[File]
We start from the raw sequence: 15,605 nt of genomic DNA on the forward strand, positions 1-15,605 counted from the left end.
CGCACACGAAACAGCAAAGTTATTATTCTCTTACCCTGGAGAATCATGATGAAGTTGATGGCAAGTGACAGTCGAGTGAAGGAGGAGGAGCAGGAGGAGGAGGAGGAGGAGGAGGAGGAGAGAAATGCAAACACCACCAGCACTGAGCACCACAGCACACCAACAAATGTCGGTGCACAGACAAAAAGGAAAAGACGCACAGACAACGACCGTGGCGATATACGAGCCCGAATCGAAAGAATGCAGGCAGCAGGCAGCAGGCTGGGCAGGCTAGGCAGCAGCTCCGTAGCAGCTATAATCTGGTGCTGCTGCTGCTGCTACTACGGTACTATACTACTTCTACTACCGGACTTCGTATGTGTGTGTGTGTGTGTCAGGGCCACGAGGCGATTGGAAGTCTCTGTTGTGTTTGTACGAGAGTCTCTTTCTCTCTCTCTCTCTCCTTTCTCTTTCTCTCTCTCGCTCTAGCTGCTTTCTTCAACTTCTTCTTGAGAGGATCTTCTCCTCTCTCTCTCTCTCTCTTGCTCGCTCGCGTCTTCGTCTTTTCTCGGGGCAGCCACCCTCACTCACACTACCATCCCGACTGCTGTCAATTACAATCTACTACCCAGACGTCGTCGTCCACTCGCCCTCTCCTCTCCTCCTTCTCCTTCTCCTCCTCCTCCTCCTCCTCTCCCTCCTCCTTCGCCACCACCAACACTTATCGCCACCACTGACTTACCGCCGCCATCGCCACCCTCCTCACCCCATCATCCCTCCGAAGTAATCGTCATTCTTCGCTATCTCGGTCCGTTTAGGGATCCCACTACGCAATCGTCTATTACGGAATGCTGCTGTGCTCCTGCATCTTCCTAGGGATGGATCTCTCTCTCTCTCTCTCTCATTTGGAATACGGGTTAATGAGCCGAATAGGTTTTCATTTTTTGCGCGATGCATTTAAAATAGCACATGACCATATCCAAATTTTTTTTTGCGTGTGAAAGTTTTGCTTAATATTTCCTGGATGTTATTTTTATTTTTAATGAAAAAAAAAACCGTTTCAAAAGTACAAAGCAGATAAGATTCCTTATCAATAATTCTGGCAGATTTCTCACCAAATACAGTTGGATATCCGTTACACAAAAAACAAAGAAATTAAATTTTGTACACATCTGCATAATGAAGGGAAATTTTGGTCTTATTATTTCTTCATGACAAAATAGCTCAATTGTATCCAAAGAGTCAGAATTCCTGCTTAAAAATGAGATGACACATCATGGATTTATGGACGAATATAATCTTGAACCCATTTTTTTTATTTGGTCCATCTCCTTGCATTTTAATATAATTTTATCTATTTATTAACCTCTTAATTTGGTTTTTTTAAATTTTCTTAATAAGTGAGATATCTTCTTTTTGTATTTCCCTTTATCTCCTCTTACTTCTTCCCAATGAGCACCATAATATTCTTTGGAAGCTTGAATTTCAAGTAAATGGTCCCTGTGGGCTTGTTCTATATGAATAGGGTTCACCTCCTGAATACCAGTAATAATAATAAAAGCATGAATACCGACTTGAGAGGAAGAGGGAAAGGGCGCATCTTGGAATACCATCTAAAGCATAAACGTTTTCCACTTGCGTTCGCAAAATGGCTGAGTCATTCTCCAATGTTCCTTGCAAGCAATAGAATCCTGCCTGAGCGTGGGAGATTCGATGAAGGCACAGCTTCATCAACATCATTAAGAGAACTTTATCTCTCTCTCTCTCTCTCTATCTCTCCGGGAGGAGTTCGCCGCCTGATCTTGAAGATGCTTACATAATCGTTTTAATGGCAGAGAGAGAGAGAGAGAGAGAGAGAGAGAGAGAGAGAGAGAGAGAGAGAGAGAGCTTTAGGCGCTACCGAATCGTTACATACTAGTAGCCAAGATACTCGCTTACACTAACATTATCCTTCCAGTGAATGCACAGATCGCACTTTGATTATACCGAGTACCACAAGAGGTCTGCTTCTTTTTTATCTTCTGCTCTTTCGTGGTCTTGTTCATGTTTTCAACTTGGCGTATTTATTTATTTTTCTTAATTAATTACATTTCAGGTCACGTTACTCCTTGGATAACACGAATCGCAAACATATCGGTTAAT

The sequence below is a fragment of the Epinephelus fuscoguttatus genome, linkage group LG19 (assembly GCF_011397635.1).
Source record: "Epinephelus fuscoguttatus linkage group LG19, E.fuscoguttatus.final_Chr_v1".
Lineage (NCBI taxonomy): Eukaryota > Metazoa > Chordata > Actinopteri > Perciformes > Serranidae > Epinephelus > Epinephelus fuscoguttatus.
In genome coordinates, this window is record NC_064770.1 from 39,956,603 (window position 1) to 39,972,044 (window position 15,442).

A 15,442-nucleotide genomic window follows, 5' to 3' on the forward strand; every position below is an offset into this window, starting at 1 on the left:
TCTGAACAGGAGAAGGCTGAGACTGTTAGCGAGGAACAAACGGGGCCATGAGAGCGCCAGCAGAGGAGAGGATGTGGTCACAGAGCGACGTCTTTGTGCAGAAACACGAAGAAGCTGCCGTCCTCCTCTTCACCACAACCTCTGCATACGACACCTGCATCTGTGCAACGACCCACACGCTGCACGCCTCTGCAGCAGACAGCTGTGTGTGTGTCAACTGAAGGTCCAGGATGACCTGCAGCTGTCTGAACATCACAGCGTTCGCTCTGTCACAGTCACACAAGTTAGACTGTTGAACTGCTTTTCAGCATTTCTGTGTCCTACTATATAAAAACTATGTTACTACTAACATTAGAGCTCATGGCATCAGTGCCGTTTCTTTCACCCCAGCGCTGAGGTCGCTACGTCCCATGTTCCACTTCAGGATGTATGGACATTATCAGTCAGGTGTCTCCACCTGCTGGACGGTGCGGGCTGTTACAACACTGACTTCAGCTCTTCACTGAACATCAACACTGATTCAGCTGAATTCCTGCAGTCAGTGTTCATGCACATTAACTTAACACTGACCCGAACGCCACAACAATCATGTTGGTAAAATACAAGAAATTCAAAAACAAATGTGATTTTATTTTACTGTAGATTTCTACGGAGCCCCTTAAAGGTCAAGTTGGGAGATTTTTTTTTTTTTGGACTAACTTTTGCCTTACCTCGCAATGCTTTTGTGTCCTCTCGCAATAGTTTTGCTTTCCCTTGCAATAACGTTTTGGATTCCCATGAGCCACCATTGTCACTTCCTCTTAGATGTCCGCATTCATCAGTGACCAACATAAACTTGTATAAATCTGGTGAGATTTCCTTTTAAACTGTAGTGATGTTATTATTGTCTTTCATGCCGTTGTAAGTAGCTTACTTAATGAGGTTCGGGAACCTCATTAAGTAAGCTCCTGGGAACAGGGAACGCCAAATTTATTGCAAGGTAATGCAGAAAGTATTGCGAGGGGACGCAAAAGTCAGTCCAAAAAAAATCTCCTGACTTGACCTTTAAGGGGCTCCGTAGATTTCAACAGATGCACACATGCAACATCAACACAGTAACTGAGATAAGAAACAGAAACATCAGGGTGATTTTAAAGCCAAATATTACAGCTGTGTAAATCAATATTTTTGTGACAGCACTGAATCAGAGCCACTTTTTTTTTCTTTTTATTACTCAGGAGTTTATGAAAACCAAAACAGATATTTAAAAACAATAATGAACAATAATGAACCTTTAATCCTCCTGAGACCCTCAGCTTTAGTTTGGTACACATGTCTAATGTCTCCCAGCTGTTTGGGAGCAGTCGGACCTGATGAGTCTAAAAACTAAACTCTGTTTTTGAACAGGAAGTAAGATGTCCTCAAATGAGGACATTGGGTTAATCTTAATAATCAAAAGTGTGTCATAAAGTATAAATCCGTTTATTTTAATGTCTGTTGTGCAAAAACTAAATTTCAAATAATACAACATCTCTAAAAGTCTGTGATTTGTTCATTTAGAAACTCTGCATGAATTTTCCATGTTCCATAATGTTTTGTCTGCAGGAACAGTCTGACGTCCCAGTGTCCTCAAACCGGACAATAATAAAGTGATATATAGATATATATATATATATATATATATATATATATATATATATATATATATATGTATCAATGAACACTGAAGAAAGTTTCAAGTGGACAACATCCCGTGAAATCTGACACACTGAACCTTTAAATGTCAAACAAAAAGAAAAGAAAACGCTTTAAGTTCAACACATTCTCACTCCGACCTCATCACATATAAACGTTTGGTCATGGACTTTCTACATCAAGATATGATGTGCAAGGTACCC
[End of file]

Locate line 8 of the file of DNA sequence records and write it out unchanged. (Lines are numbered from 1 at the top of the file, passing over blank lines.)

TCTGAACAGGAGAAGGCTGAGACTGTTAGCGAGGAACAAACGGGGCCATGAGAGCGCCAGCAGAGGAGAGGATGTGGTCACAGAGCGACGTCTTTGTGCAGAAACACGAAGAAGCTGCCGTCCTCCTCTTCACCACAACCTCTGCATACGACACCTGCATCTGTGCAACGACCCACACGCTGCACGCCTCTGCAGCAGACAGCTGTGTGTGTGTCAACTGAAGGTCCAGGATGACCTGCAGCTGTCTGAACATCACAGCGTTCGCTCTGTCACAGTCACACAAGTTAGACTGTTGAACTGCTTTTCAGCATTTCTGTGTCCTACTATATAAAAACTATGTTACTACTAACATTAGAGCTCATGGCATCAGTGCCGTTTCTTTCACCCCAGCGCTGAGGTCGCTACGTCCCATGTTCCACTTCAGGATGTATGGACATTATCAGTCAGGTGTCTCCACCTGCTGGACGGTGCGGGCTGTTACAACACTGACTTCAGCTCTTCACTGAACATCAACACTGATTCAGCTGAATTCCTGCAGTCAGTGTTCATGCACATTAACTTAACACTGACCCGAACGCCACAACAATCATGTTGGTAAAATACAAGAAATTCAAAAACAAATGTGATTTTATTTTACTGTAGATTTCTACGGAGCCCCTTAAAGGTCAAGTTGGGAGATTTTTTTTTTTTTGGACTAACTTTTGCCTTACCTCGCAATGCTTTTGTGTCCTCTCGCAATAGTTTTGCTTTCCCTTGCAATAACGTTTTGGATTCCCATGAGCCACCATTGTCACTTCCTCTTAGATGTCCGCATTCATCAGTGACCAACATAAACTTGTATAAATCTGGTGAGATTTCCTTTTAAACTGTAGTGATGTTATTATTGTCTTTCATGCCGTTGTAAGTAGCTTACTTAATGAGGTTCGGGAACCTCATTAAGTAAGCTCCTGGGAACAGGGAACGCCAAATTTATTGCAAGGTAATGCAGAAAGTATTGCGAGGGGACGCAAAAGTCAGTCCAAAAAAAATCTCCTGACTTGACCTTTAAGGGGCTCCGTAGATTTCAACAGATGCACACATGCAACATCAACACAGTAACTGAGATAAGAAACAGAAACATCAGGGTGATTTTAAAGCCAAATATTACAGCTGTGTAAATCAATATTTTTGTGACAGCACTGAATCAGAGCCACTTTTTTTTTCTTTTTATTACTCAGGAGTTTATGAAAACCAAAACAGATATTTAAAAACAATAATGAACAATAATGAACCTTTAATCCTCCTGAGACCCTCAGCTTTAGTTTGGTACACATGTCTAATGTCTCCCAGCTGTTTGGGAGCAGTCGGACCTGATGAGTCTAAAAACTAAACTCTGTTTTTGAACAGGAAGTAAGATGTCCTCAAATGAGGACATTGGGTTAATCTTAATAATCAAAAGTGTGTCATAAAGTATAAATCCGTTTATTTTAATGTCTGTTGTGCAAAAACTAAATTTCAAATAATACAACATCTCTAAAAGTCTGTGATTTGTTCATTTAGAAACTCTGCATGAATTTTCCATGTTCCATAATGTTTTGTCTGCAGGAACAGTCTGACGTCCCAGTGTCCTCAAACCGGACAATAATAAAGTGATATATAGATATATATATATATATATATATATATATATATATATATATATATATATATGTATCAATGAACACTGAAGAAAGTTTCAAGTGGACAACATCCCGTGAAATCTGACACACTGAACCTTTAAATGTCAAACAAAAAGAAAAGAAAACGCTTTAAGTTCAACACATTCTCACTCCGACCTCATCACATATAAACGTTTGGTCATGGACTTTCTACATCAAGATATGATGTGCAAGGTACCC